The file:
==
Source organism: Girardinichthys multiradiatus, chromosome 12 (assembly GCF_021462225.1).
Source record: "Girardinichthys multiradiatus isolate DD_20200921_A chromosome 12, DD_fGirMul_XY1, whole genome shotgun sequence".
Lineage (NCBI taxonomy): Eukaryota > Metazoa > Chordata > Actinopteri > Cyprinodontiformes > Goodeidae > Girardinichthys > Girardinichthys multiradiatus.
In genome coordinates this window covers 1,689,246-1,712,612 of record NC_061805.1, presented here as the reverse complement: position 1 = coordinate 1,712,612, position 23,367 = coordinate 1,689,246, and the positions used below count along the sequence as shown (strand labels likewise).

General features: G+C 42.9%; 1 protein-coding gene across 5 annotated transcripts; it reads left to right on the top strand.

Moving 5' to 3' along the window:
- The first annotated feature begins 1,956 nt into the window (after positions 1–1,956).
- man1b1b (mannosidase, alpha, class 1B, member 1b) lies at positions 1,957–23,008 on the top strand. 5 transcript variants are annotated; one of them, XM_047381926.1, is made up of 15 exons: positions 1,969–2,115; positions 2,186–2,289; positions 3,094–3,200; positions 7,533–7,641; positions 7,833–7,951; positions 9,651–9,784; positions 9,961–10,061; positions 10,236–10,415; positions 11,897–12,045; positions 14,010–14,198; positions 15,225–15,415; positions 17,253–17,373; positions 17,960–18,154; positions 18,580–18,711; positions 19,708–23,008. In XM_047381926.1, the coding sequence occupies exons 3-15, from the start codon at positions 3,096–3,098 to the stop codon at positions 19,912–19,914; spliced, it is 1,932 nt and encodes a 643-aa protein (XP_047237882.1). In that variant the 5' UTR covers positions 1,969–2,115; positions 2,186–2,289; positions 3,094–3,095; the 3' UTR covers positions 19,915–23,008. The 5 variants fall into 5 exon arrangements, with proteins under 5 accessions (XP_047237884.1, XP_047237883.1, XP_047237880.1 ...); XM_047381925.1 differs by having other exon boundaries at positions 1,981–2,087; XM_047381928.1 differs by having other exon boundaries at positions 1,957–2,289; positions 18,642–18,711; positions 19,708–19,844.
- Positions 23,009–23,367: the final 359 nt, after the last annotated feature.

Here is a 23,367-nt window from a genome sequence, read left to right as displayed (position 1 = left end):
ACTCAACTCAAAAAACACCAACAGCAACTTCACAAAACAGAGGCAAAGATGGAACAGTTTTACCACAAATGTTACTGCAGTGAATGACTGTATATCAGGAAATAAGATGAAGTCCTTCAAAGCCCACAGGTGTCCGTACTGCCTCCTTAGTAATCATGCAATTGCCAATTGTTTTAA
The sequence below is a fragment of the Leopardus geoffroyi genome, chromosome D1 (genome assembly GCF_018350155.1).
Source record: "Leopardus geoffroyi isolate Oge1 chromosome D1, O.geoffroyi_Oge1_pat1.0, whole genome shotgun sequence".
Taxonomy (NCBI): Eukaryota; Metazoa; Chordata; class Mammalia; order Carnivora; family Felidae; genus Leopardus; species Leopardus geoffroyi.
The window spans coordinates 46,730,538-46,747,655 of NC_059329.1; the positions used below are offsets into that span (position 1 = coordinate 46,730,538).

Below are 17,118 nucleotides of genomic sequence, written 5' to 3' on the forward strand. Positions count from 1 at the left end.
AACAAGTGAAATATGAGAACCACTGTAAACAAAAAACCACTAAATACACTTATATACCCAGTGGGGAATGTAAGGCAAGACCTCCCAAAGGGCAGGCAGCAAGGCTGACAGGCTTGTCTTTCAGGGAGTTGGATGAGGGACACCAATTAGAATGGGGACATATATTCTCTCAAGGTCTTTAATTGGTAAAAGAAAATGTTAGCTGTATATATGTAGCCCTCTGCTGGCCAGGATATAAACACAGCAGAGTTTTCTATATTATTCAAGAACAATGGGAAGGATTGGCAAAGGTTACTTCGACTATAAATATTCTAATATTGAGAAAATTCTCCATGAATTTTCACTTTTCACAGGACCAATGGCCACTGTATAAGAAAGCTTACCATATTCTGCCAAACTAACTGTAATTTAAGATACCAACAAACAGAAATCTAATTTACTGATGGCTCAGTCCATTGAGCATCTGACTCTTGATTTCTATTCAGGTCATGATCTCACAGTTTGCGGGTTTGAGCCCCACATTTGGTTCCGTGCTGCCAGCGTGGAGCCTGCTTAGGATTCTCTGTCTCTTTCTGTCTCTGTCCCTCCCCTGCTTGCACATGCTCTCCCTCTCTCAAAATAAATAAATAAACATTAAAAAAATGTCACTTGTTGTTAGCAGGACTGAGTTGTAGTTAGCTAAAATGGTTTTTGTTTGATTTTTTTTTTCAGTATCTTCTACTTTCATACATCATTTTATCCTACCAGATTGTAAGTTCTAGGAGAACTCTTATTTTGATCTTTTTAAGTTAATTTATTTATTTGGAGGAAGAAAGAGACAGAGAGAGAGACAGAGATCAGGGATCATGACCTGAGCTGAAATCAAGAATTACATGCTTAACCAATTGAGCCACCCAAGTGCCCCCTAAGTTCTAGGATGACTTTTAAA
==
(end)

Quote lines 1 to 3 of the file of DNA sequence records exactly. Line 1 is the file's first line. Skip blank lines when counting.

Source organism: Girardinichthys multiradiatus, chromosome 12 (assembly GCF_021462225.1).
Source record: "Girardinichthys multiradiatus isolate DD_20200921_A chromosome 12, DD_fGirMul_XY1, whole genome shotgun sequence".
Lineage (NCBI taxonomy): Eukaryota > Metazoa > Chordata > Actinopteri > Cyprinodontiformes > Goodeidae > Girardinichthys > Girardinichthys multiradiatus.